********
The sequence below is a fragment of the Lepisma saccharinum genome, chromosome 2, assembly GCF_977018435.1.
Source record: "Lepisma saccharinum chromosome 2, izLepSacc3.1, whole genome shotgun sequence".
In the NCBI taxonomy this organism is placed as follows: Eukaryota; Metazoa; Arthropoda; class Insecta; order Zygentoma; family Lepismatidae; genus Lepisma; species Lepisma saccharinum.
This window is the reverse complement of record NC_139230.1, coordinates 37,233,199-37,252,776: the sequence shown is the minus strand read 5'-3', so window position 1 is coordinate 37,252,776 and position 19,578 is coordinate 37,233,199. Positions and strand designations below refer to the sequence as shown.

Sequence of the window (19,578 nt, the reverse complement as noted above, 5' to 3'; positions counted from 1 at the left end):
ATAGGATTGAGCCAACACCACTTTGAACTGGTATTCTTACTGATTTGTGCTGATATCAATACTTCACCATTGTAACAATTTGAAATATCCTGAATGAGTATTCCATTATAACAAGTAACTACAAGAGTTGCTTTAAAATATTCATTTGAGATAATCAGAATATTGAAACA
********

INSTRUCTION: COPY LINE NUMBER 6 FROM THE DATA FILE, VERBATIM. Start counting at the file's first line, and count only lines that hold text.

ATAGGATTGAGCCAACACCACTTTGAACTGGTATTCTTACTGATTTGTGCTGATATCAATACTTCACCATTGTAACAATTTGAAATATCCTGAATGAGTATTCCATTATAACAAGTAACTACAAGAGTTGCTTTAAAATATTCATTTGAGATAATCAGAATATTGAAACA